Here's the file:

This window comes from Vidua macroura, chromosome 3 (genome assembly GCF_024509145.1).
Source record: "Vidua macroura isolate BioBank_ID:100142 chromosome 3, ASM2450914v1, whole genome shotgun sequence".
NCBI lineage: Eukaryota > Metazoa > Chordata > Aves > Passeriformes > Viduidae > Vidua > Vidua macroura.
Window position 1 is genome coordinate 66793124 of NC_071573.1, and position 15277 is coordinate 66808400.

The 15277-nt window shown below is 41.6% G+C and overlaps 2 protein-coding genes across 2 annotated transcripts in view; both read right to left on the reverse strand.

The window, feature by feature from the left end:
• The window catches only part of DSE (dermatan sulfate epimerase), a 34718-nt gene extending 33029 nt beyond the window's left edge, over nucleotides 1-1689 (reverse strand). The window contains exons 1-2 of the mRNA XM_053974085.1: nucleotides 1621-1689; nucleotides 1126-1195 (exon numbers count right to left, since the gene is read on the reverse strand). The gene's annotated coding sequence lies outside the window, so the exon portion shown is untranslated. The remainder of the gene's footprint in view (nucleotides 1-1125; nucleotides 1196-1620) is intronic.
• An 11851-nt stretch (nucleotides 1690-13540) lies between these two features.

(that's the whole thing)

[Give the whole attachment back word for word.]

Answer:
This window comes from Vidua macroura, chromosome 3 (genome assembly GCF_024509145.1).
Source record: "Vidua macroura isolate BioBank_ID:100142 chromosome 3, ASM2450914v1, whole genome shotgun sequence".
NCBI lineage: Eukaryota > Metazoa > Chordata > Aves > Passeriformes > Viduidae > Vidua > Vidua macroura.
Window position 1 is genome coordinate 66793124 of NC_071573.1, and position 15277 is coordinate 66808400.

The 15277-nt window shown below is 41.6% G+C and overlaps 2 protein-coding genes across 2 annotated transcripts in view; both read right to left on the reverse strand.

The window, feature by feature from the left end:
• The window catches only part of DSE (dermatan sulfate epimerase), a 34718-nt gene extending 33029 nt beyond the window's left edge, over nucleotides 1-1689 (reverse strand). The window contains exons 1-2 of the mRNA XM_053974085.1: nucleotides 1621-1689; nucleotides 1126-1195 (exon numbers count right to left, since the gene is read on the reverse strand). The gene's annotated coding sequence lies outside the window, so the exon portion shown is untranslated. The remainder of the gene's footprint in view (nucleotides 1-1125; nucleotides 1196-1620) is intronic.
• An 11851-nt stretch (nucleotides 1690-13540) lies between these two features.